Remain campaigner slams UK’s new trade deals ‘with despots’
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Naomi Smith, CEO of Best for Britain, a civil society campaign launched to stop Brexit, appeared on last night's BBC Newsnight to condemn post-Brexit trade deals and urge for a more ethical policy. The UK has signed a handful of deals, including trade deals and agreements in principle with 69 countries and one with the EU.
Since Brexit turned a page on January 31, 2020, the UK and EU needed to decide the rules for their future trading relationship.
This was important as the EU is the UK’s largest and closest trading partner.
The agreement with Australia was signed in December 2021 before an agreement was formed with New Zealand in February 2022.
The latest deal was signed this year in February when Britain signed a digital trade agreement with Singapore.
Naomi Smith is CEO of Best for Britain (Image: BBC)
Naomi Smith appeared on last night's BBC Newsnight to condemn post-Brexit trade deals (Image: BBC)
However, Ms Smith told host Kirsty Wark: "I don’t think anybody hoped that Global Britain translated as deals with despots and trade with tyrants."
Then BBC's Ms Wark commented on the fact that if Britain remained in the EU and the bloc decided to do a deal with India "we'd be there whether we wanted to or not".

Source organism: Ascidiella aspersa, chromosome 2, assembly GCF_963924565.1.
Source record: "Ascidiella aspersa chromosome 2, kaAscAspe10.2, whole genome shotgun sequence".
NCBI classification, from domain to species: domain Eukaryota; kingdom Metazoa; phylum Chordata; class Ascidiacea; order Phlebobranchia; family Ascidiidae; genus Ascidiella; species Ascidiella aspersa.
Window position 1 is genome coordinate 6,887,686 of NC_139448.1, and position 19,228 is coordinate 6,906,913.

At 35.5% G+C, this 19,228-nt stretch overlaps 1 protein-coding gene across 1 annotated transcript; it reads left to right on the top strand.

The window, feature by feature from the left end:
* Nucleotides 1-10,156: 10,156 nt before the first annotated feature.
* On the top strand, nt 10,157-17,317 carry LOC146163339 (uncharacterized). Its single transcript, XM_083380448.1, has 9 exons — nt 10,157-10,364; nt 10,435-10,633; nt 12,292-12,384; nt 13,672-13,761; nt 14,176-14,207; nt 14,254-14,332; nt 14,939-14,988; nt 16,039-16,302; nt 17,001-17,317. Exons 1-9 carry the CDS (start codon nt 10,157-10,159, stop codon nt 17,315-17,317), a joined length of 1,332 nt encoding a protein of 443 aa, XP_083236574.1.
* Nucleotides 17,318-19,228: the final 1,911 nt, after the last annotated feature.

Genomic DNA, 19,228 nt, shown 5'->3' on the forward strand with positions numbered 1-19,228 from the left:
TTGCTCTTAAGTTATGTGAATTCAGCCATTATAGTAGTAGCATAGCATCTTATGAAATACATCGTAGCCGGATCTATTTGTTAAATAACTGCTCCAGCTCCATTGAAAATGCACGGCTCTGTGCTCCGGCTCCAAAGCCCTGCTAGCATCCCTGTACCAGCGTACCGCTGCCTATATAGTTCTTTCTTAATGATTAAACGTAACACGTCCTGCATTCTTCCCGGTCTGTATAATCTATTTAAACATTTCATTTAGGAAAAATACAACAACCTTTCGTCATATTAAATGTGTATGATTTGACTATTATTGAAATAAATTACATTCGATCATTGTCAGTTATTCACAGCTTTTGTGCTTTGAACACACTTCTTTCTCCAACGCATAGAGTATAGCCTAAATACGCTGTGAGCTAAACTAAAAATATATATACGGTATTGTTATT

To which Ms Smith replied: "If we were part of the single market, part of that big bloc, we would have a negotiating power to hold some of these countries to account and the deals that we sign that we don’t have as a much smaller independent country."
Speaking on his Spring Statement, Chancellor Rishi Sunak stated it was "inevitable" that UK trade with the EU would fall as a result of Brexit.
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Kirsty Wark presented Newsnight (Image: BBC)
Mr Sunak said it was too soon to disentangle the effects of the Covid pandemic and of Brexit (Image: Getty)
Mr Sunak said it was too soon to disentangle the effects of the Covid pandemic and of Brexit, however, he acknowledged leaving the EU had had an impact.
He stated: "We are still trying to work through what all the impacts are.
"It was always inevitable that there would be a change in our trade intensity with Europe as a result of the change in the trade relationship.
"Without doubt we are changing our trading relationship with the EU and that means a different set of controls and things people will have to do and that will obviously have an impact.
"That is, I am sure, a big part of the reason why this is happening.
"I think it is maybe a bit early to be definitive about which bits are doing what."
Mr Sunak, however, rejected the suggestion that the UK was becoming "a more closed economy", and insisted the Government wanted it to be much more open to the world on trade.
The Chancellor continued: "The benefit of new trading relationships takes time.
"They don't happen all over night. Of course, that will happen over a period of time."
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